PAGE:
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Best Black History Month Newsletter Ideas

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There are a few core values at the center of every company. If yours also values a culture of diversity and inclusivity, it should celebrate black excellence. Black History Month is when we take a month to talk about people of color and their history, culture, and struggles. It’s also a moment to recognize the grit and brilliance of black employees in the workplace, and you can do it with these black history month newsletter ideas.

Engaging Black History Month Newsletter Ideas: Celebrate and Educate with Inspiring Content and Meaningful Reflections

Here’s a curious bit of trivia: Black History Month doesn’t have a set date; it varies from country to country. The United Kingdom celebrates it in October, while the United States does it in February. What it stands for remains unchanged, though: taking time to recognize the excellent history, the pain, and the sacrifices made by black people over centuries.

Racial injustice is around everywhere, unfortunately, especially at work. It could be the US, United Kingdom, Australia, or Canada; people of color are more likely to be unemployed, discriminated against, and cast out because of their racial identity.

After this brief contextualization, we will discuss a few ideas for your black history month newsletters. We’ll discuss representing and respecting their identity, history, culture, and diversity. Let this be a chance to honor the black community within your company and outside of it with these Black History Month newsletter ideas.

Black History Month Newsletter Ideas: Definition

Most of us learned something about life in America when going over African American History at school. But it likely didn’t go much further than slavery, the Civil War in the US, and the Civil Rights movement.

People affected by the African Diaspora, a term created to refer to African People scattered during the trading of slaves, have made immeasurable contributions to our society. Yet, they are often forgotten by it. Their rich history and their creations are given less value or barely recognized.

Because of that, Ghanaian analyst Akyaaba Addai-Sebo, an employee of the Greater London Council, led the creation of Black History month in the United Kingdom in October of nineteen seventy-eight.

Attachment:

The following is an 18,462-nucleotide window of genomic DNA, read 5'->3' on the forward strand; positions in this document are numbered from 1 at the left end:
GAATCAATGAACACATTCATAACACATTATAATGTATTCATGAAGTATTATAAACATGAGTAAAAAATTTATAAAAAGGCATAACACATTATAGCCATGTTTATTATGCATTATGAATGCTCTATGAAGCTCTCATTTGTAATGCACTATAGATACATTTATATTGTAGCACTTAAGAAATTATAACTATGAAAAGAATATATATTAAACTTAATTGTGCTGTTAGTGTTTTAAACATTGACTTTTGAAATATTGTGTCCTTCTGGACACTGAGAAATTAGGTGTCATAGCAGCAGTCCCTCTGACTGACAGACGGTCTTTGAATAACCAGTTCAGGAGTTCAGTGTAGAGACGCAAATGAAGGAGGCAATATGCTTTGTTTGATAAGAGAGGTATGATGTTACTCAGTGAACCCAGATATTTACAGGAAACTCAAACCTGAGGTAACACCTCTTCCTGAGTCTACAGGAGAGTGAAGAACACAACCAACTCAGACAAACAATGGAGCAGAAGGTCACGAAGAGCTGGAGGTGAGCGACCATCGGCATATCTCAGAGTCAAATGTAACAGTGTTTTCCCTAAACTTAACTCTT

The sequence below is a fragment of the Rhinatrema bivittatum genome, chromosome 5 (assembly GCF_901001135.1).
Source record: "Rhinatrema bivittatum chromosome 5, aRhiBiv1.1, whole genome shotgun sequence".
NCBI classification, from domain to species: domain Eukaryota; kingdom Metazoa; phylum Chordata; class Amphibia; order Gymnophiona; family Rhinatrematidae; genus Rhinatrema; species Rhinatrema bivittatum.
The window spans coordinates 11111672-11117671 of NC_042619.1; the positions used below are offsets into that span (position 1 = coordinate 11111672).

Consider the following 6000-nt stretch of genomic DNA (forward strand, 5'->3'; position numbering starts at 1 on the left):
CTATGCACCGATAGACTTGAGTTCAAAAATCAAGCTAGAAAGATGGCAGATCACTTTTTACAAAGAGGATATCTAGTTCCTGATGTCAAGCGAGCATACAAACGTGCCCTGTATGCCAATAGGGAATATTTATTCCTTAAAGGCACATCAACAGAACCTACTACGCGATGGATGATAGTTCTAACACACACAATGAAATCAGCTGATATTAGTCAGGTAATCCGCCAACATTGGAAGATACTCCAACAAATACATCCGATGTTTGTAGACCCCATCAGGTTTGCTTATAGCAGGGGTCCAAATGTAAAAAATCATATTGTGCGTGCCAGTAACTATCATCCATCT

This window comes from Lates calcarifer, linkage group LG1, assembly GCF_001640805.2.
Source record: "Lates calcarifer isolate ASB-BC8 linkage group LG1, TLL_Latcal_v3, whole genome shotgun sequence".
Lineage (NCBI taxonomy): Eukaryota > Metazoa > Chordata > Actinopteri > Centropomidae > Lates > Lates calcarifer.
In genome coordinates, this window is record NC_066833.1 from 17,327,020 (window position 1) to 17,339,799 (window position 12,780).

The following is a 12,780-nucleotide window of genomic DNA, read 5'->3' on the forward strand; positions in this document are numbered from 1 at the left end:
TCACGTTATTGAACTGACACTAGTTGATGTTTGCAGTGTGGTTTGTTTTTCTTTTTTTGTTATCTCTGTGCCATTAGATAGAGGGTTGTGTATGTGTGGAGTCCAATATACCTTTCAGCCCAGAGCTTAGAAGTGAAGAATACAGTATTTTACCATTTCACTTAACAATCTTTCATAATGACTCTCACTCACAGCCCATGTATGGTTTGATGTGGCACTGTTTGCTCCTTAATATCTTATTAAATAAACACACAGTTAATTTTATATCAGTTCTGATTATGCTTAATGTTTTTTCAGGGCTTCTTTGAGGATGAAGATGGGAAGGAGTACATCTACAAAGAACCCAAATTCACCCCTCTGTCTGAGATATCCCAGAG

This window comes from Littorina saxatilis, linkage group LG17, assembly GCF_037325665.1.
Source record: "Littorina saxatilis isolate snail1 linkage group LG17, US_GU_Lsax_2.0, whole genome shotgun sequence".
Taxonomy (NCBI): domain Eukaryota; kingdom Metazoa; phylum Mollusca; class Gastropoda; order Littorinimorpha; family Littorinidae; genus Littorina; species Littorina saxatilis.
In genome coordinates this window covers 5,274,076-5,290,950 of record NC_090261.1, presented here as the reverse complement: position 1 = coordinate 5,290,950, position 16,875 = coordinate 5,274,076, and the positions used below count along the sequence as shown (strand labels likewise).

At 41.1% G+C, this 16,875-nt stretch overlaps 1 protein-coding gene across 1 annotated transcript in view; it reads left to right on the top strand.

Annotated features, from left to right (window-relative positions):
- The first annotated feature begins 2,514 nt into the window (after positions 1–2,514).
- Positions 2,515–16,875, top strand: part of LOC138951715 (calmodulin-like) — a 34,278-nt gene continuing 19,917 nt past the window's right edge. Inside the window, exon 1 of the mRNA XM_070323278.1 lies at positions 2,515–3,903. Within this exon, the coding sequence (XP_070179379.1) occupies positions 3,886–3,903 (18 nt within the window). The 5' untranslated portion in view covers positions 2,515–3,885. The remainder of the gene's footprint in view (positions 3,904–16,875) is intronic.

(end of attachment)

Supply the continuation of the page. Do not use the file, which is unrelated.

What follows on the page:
On the other hand, the United States celebrates Black History Month in February. It began when Carter G. Woodson, a historian, created the Association for the Study of Negro Life and History (ASNLH) along with four colleagues in 1915. This started African American Studies in the United States.

In nineteen twenty-six, a little over ten years later, Negro History Week was installed in February. However, the event ended up being the same week as Frederick Douglass’ and Abraham Lincoln’s birthdays. So logically, they lengthened the possibility to become a month of celebrating black Americans.

Then in nineteen seventy-six, president Gerald Ford took the chance and decided to observe the long-ignored accomplishments of African Americans. And at last, Black History Month became a thing in the US.

Twelve Black History Month Newsletter Ideas You Can Put To Work

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Creating an equal workplace for your black employees is a stepping stone towards a bigger goal of a company culture that reflects fairness and equality. Your inclusion and diversity programs must observe Black History Month. Show support to people of color in your employment, as much as you do on dates like Women’s Day or Pride Month.

The subjugation of minorities based on race is a long-standing social issue. At work, it happens due to factors like skin color, facial complexion, the texture of their hair, and so on. This is why, on top of creating a more inclusive culture, you should take time to support black communities on Black History Month.